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Will Anti-Jewish Riots in Dagestan Destabilise Putin’s Regime? 

The events at the Makhachkala airport are directly related to the Kremlin’s inability to preserve stability, writes Nikola Mikovic

A statute of Russian President Vladimir Putin in Moscow. Photo: ITAR-TASS News Agency/Alamy

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The Israel-Hamas war threatens to destabilise not only regional Arab nations, but also the Russian Federation.

Recent developments in Dagestan – where a mob stormed the airport in Makhachkala in search of Jewish passengers arriving from Israel – clearly suggests that the Kremlin is unlikely to be able to preserve stability in Russia’s Muslim-dominated southern regions.

Prior to the incident on 29 October, an angry mob reportedly raided hotels in Russia’s North Caucasus looking for Jews, after rumours spread that some Israelis had moved there to flee the war. Although throughout the day local Telegram channels in Dagestan called for a pogrom, Russian security forces did nothing to prevent a series of incidents in the region, where Muslims make up 90% of the population.

After hundreds of young men, some carrying Palestinian flags or placards denouncing Israel, staged riots at the airport in Makhachkala, it became clear that the authorities in Dagestan could not control the situation.

Pro-Kremlin propagandists on social networks, but not on federal TV channels, started accusing “foreign powers” of orchestrating the events in the North Caucasus. RT’s chief editor Margarita Simonyan saw mysterious outside influence behind the anti-Jewish campaign in the region, while Komsomolskaya Pravda journalist Alexander Kots suggested that if “brave” Dagestanis want to kill Jews, they should “go to Gaza or Kyiv”.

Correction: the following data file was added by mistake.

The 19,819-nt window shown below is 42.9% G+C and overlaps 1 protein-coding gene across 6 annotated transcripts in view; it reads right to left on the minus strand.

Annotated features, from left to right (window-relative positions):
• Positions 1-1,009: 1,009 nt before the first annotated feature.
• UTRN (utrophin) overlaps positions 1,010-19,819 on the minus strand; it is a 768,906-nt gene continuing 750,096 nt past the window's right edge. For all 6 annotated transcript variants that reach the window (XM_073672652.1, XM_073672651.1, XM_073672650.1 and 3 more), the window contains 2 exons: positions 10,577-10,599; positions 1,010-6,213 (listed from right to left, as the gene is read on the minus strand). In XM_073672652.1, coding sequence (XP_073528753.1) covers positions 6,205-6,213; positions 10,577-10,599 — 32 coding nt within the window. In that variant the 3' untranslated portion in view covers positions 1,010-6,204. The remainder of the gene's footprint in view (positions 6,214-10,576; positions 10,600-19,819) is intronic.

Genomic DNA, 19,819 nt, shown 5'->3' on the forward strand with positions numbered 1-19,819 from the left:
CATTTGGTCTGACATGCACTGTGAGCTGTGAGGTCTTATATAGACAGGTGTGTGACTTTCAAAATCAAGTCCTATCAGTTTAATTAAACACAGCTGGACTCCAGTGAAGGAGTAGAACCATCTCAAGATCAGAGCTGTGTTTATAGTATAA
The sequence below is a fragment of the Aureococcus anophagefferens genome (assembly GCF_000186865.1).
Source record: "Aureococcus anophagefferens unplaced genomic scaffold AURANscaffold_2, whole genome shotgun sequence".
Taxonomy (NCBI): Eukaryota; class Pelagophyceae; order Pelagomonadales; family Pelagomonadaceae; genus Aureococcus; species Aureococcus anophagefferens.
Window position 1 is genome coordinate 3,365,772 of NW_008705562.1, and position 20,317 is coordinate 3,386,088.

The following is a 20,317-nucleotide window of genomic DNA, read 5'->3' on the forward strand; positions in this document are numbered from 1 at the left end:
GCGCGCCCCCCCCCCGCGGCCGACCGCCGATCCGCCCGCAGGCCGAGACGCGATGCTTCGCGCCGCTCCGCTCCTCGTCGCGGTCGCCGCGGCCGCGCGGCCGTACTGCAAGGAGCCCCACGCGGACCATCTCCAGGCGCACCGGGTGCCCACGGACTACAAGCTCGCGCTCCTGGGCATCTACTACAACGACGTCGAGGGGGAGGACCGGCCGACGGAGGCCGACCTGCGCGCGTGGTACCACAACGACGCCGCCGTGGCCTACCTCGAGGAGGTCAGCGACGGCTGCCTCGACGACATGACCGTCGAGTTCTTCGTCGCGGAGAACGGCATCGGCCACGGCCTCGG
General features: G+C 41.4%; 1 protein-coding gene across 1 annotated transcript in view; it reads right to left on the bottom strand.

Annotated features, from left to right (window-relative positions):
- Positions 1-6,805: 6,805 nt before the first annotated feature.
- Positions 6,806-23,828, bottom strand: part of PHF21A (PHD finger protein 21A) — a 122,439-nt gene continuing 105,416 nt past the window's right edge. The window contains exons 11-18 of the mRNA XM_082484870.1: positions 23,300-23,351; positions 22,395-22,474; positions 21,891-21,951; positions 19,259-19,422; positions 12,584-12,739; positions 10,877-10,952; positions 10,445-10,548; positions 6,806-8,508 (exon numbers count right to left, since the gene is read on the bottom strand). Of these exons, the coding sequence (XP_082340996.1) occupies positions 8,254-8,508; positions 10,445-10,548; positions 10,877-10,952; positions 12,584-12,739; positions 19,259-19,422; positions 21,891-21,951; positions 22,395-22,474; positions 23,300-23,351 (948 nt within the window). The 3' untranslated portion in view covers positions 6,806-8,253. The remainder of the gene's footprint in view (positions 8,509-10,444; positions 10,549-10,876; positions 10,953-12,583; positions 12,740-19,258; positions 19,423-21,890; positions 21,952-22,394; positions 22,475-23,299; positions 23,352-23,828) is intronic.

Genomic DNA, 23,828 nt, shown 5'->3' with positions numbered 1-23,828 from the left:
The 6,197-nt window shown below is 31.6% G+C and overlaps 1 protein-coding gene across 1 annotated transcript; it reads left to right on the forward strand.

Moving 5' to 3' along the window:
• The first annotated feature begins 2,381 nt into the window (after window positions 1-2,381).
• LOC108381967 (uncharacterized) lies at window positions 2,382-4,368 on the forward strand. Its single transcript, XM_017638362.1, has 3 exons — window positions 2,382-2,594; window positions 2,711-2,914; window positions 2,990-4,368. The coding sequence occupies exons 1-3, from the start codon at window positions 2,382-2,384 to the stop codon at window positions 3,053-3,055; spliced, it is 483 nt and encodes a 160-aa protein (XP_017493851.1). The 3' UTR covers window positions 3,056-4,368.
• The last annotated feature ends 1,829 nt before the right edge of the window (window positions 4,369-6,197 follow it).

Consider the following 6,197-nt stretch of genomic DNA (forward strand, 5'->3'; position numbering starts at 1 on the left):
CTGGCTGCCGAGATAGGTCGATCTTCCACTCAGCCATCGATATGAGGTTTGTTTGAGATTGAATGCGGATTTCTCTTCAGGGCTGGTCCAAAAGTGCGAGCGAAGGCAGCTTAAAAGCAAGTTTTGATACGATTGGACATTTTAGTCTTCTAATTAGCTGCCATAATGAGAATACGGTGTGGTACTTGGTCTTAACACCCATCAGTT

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Sergey Melikov, the head of Dagestan, claims that attempts to destabilise the situation there are being carried out by “Russia’s enemies”. He indirectly accused Ilya Ponomarev – a Ukraine-based former Russian politician who opposes Moscow’s invasion of the country – of coordinating anti-Jewish protests in the North Caucasus through a Telegram channel called ‘Morning Dagestan’.

Although the platform has been affiliated with Ponomarev, the exiled Russian dissident denied such accusations, although he confirmed that he backed anti-mobilisation rallies that took place in Dagestan last September.

As a result, mobilisation in neighbouring Chechnya was cancelled, while Melikov admitted that “a number of mistakes were made in the course of partial mobilization in the constituent entities of Russia”. But in spite of that, Dagestanis continued fighting in Ukraine, suffering significant losses. According to official figures, the total number of residents of Dagestan who died in Ukraine has reached 627.

Although the Kremlin might have attempted to suffocate a potential secessionist movement in Dagestan by sending its radical youth to be ‘neutralised’ in Ukraine, for most Dagestanis, at least at this point, Israel seems to be a bigger enemy than Moscow.